Although at first it may seem strange to save in a pension-wrapper for a child, this is actually a very tax-efficient route and an important addition to Junior ISAs and trusts in the family wealth management armoury
Although funds won’t be accessible until the child turns 55, saving for them in this way means that they benefit from compound growth – which is exempt from Capital Gains Tax – for decades (in fact, they may even breach the pension savings limits with strong growth covered above, which is why professional advice will probably be required). According to The Telegraph, it is possible to make £100 monthly contributions over 18 years grow to become a savings pot of £130,000 (the contributions being £21,600 and the tax relief £5,400).
Private banks can offer those with large deposits to make very much more attractive interest rates and deposit conditions than mainstream institutions. You should also know that they are able to be very much more flexible in extending credit too (such as with Lombard lending). People with uneven income streams may well find a private client mortgage is a lot easier to arrange too.
Enquiries about the savings rates that private banks offer have continued to zoom up amid the emergence of powerful statistics about the tough conditions savers face.
Affluent individuals have no doubt heard new Centre of Economic and Business Research showing that an incredible £170 billion is now languishing in zero interest rate accounts, up from £33 billion in 2008. At the same time, new figures have shown that half of the mainstream accounts offering the best savings rates have serious strings attached, like only being able to make withdrawals twice a year.
Rock-bottom interest rates have of course plagued savers for many years now and we would urge anyone frustrated by desultory returns on cash to consider what a private bank or wealth manager can do to improve their results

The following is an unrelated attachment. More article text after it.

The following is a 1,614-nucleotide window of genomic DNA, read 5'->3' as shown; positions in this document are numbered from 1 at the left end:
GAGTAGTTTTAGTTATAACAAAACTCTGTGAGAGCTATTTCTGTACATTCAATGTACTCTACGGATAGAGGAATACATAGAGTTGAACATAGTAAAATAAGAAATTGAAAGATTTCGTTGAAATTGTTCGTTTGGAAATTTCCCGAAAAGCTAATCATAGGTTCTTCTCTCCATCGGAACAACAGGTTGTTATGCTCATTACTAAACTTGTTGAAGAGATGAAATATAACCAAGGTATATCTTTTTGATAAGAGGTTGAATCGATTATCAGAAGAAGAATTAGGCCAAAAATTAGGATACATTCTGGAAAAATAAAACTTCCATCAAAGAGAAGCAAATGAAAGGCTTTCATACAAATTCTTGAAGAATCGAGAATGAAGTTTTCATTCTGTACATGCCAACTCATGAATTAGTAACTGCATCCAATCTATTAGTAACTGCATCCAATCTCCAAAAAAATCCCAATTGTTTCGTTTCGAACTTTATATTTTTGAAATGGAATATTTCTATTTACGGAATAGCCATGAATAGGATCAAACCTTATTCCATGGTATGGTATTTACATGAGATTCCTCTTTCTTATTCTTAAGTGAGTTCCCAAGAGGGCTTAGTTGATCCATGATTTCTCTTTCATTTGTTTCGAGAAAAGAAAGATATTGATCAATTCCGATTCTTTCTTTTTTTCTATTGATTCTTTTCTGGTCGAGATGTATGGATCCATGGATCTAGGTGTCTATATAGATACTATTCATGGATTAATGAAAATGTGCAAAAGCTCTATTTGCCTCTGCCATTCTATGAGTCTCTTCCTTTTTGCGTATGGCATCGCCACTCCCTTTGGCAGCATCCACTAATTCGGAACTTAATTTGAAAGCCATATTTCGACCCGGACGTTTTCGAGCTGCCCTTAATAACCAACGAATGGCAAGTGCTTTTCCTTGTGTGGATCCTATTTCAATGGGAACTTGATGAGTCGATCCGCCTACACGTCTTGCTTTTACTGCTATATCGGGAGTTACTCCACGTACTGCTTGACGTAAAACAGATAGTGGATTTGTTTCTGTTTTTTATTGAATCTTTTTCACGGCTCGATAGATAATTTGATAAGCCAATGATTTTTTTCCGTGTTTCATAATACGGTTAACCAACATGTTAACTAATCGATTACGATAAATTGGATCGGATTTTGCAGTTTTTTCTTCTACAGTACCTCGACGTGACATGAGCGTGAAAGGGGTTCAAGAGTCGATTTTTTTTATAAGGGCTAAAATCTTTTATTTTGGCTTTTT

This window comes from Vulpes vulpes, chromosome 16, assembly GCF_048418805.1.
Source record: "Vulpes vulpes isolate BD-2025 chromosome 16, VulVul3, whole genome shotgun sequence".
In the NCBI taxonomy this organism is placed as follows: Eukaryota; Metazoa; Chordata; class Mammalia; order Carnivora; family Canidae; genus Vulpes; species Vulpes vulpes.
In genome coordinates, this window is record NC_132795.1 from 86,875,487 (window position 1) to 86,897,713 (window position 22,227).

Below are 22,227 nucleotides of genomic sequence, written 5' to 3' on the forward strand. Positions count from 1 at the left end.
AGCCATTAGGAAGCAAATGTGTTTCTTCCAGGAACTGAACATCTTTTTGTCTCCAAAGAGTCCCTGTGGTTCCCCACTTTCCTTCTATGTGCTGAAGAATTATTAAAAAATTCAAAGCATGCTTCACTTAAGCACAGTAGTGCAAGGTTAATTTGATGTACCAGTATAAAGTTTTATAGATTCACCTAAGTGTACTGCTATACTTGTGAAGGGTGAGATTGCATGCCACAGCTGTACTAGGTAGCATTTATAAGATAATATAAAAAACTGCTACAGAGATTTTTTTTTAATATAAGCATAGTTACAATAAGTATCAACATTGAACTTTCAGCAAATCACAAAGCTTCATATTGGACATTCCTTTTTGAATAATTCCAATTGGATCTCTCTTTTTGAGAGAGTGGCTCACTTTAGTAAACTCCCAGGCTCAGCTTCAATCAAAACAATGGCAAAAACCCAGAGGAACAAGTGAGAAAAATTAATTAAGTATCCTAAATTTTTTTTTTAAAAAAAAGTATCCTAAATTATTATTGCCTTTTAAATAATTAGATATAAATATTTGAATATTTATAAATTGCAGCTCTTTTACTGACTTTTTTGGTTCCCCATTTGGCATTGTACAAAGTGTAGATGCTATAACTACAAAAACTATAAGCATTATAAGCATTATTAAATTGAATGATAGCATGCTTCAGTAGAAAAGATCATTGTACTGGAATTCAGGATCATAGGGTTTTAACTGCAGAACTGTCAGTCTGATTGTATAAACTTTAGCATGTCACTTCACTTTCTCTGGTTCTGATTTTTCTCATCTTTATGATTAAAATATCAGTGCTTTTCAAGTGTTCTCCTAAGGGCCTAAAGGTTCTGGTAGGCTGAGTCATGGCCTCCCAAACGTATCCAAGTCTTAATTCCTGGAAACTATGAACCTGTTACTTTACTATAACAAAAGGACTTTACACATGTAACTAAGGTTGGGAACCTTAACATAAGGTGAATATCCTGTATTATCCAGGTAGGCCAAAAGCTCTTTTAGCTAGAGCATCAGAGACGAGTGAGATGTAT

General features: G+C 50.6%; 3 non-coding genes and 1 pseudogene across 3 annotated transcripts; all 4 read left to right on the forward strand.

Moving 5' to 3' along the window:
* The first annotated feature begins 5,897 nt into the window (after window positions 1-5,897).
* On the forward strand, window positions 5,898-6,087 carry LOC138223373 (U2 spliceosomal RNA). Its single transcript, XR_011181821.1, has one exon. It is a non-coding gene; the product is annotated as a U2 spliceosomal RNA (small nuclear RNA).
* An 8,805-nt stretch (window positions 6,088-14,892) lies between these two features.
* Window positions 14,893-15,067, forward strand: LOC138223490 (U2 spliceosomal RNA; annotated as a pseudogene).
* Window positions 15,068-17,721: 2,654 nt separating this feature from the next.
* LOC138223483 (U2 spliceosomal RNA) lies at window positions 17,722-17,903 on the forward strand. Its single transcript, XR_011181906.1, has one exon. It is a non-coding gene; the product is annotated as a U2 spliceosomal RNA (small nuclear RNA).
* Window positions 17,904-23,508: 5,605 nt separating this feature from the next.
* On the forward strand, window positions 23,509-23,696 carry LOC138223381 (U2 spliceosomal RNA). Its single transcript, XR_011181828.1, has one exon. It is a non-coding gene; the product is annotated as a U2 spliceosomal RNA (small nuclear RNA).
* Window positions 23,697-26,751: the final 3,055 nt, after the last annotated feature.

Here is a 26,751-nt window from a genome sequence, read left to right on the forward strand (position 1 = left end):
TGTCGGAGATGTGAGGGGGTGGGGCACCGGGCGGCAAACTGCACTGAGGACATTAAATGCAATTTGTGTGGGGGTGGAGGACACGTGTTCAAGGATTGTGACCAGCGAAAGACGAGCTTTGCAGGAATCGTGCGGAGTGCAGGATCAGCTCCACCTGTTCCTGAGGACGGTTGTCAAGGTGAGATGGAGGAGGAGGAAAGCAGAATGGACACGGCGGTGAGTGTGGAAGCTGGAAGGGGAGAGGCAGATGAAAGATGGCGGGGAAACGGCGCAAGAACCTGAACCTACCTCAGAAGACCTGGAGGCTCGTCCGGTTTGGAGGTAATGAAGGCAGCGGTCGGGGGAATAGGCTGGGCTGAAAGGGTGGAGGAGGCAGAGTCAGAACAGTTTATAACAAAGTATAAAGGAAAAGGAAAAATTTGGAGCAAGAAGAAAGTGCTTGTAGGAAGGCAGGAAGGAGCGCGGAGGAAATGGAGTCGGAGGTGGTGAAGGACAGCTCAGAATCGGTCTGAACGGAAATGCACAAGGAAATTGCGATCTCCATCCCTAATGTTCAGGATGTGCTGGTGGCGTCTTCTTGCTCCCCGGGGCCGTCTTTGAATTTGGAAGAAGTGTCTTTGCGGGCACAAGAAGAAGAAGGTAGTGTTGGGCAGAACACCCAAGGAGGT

Rock-bottom interest rates have of course plagued savers for many years now and we would urge anyone frustrated by desultory returns on cash to consider what a private bank or wealth manager can do to improve their results. If you are committed to keeping cash on deposit you are likely to find very much more attractive and flexible rates on offer through a private bank than on the High Street.
Or, if you are willing to consider alternative safe havens for your capital, there are a number of strategies a wealth manager can help you explore which are likely to deliver far higher returns at a very reasonable level of risk. In fact, it could be argued that holding large amounts of cash is a risk in itself as the spectre of a brutal recession looms.
If these or any of the other HNWI Client Trends we’ve discussed in recent months have struck a chord with you, then why not try our 3-minute smart search function to see which wealth managers could be a good match for you?
The triggers that prompt people to seek professional wealth management advice vary hugely, but they generally boil down to issues around capital protection, achieving capital growth and tax mitigation. We call these the “pillars of wealth management” and there is an abundance of guidance on all of them available through our Knowledge Centre.